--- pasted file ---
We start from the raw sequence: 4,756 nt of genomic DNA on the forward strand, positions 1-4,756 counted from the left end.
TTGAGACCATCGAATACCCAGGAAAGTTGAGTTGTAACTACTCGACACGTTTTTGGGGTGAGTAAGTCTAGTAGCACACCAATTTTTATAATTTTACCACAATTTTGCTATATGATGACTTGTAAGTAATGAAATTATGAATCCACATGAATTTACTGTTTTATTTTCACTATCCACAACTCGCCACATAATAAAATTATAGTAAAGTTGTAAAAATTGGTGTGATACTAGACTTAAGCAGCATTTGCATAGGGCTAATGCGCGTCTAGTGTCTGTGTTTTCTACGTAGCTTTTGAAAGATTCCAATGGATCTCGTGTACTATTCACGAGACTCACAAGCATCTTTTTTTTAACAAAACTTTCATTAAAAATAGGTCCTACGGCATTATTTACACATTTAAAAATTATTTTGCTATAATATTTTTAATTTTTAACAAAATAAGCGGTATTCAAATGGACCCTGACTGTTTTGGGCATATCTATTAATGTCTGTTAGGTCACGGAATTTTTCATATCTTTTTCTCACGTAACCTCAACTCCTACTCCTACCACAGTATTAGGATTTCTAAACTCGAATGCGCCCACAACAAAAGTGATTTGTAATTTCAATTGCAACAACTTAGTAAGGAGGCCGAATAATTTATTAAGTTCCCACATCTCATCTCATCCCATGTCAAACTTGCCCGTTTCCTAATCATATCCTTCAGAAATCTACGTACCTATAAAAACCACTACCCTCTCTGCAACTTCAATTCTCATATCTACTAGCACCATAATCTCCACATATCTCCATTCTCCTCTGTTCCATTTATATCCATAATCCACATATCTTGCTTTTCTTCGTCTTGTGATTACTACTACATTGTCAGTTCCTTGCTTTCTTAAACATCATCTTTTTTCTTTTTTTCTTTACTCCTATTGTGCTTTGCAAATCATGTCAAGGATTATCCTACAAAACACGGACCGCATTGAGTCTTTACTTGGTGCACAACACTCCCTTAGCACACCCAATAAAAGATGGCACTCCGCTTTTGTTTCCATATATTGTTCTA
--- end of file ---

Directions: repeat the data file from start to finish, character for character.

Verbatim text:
We start from the raw sequence: 4,756 nt of genomic DNA on the forward strand, positions 1-4,756 counted from the left end.
TTGAGACCATCGAATACCCAGGAAAGTTGAGTTGTAACTACTCGACACGTTTTTGGGGTGAGTAAGTCTAGTAGCACACCAATTTTTATAATTTTACCACAATTTTGCTATATGATGACTTGTAAGTAATGAAATTATGAATCCACATGAATTTACTGTTTTATTTTCACTATCCACAACTCGCCACATAATAAAATTATAGTAAAGTTGTAAAAATTGGTGTGATACTAGACTTAAGCAGCATTTGCATAGGGCTAATGCGCGTCTAGTGTCTGTGTTTTCTACGTAGCTTTTGAAAGATTCCAATGGATCTCGTGTACTATTCACGAGACTCACAAGCATCTTTTTTTTAACAAAACTTTCATTAAAAATAGGTCCTACGGCATTATTTACACATTTAAAAATTATTTTGCTATAATATTTTTAATTTTTAACAAAATAAGCGGTATTCAAATGGACCCTGACTGTTTTGGGCATATCTATTAATGTCTGTTAGGTCACGGAATTTTTCATATCTTTTTCTCACGTAACCTCAACTCCTACTCCTACCACAGTATTAGGATTTCTAAACTCGAATGCGCCCACAACAAAAGTGATTTGTAATTTCAATTGCAACAACTTAGTAAGGAGGCCGAATAATTTATTAAGTTCCCACATCTCATCTCATCCCATGTCAAACTTGCCCGTTTCCTAATCATATCCTTCAGAAATCTACGTACCTATAAAAACCACTACCCTCTCTGCAACTTCAATTCTCATATCTACTAGCACCATAATCTCCACATATCTCCATTCTCCTCTGTTCCATTTATATCCATAATCCACATATCTTGCTTTTCTTCGTCTTGTGATTACTACTACATTGTCAGTTCCTTGCTTTCTTAAACATCATCTTTTTTCTTTTTTTCTTTACTCCTATTGTGCTTTGCAAATCATGTCAAGGATTATCCTACAAAACACGGACCGCATTGAGTCTTTACTTGGTGCACAACACTCCCTTAGCACACCCAATAAAAGATGGCACTCCGCTTTTGTTTCCATATATTGTTCTA